Even so, by the time we reach the other side and take again to a metalled road, there is enough mud on everyone’s shoes to make quite a mess. We all scrape our feet along the tarmac, stamp or wipe the mud off on the grass verge, so a large part (it seems) of the field exits through the gate and covers the road.

The time for wearing shades has already passed, so I switch to my ‘seeing glasses’ (as opposed to my ‘running glasses’, although in fact the shades do seem to assist my vision). They will not come out of my pocket again until my race is over, as it happens. So many pieces of useless equipment to carry!

The first ten miles or so pass in this vein. I chat to people, they move on, I catch new people and chat to them. The scenery is delightful, which after my study of the map is a surprise: it looked pretty bleak and empty at 1:50,000. The country is rolling, as you’d expect of the Downs, and much of the route passes through woods, which makes the going a little difficult (especially on downhill stretches, where tree roots are a hazard). At one point, despite the careful emphasis of the route description, a group of runners takes a wrong turn (Martin, close behind, follows them): apparently a marshal told them to keep left, meaning to his left, but they interpreted it to mean too take the road to the left. No, I don’t really understand either, but several people have run an extra mile before they even reach checkpoint 2.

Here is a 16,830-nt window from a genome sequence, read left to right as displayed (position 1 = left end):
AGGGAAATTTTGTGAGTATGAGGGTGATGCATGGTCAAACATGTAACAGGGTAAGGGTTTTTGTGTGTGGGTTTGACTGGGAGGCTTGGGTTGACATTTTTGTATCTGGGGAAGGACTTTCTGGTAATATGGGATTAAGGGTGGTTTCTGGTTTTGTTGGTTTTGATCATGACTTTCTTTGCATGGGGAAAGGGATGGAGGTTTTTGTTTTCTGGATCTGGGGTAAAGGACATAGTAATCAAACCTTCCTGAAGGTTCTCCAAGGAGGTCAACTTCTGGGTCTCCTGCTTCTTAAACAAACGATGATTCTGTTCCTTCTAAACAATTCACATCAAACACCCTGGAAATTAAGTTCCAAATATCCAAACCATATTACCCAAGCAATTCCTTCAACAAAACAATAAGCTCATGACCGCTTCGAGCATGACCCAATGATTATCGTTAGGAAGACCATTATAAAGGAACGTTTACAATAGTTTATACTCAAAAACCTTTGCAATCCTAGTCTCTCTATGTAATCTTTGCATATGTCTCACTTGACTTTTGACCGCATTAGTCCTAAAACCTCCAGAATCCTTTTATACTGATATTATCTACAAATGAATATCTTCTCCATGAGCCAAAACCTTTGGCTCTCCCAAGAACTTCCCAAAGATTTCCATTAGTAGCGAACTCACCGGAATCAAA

Along one stretch - a pretty valley with farm buildings in the bottom - we are running along a farm track. It gets muddier and muddier. I am just behind an exceptionally - for a runner, almost impracticably - well-endowed young lady whom I have ascertained hails from South Africa. The mud forces us into single file along the verge. Then the verge too disappears for a couple of yards into a morass. ‘Shit!’ she calls out as she slithers through the ooze. I see it coming a little earlier than she did and keep my footing more successfully. The runner behind me doesn’t, for seconds later up goes the same cry again - ‘Shit!’ ‘Shit!’ ‘Shit!’ It could go on like this all day.

After the second checkpoint, the road leaves the village - I can’t even remember which village - and after a little while you turn a bend and there stretching ahead of you is the most enormous climb. This event is famous for it. A straggling line of ant-like figures is trudging up it as I approach. There is no possibility of running up it: indeed, it requires the assistance of hands on knees to toil up it. And from the top of the grassy slope there is yet more climbing, though first there is a rapid descent through a wood, avoiding those roots.

At the summit, the path takes us onto a road into a car park. We exit that through a kissing gate (none of that sort of thing today) and set off across open grassland. I fall in with a dark-skinned gentleman, Asian looking, probably from India or with Indian origin not far in his past, running with a woman who, it seems, is a friend or neighbour or colleague, and he is simply accompanying her, though he is set go on to run the Full Fat Forty and she just the Bare Bones Twenty.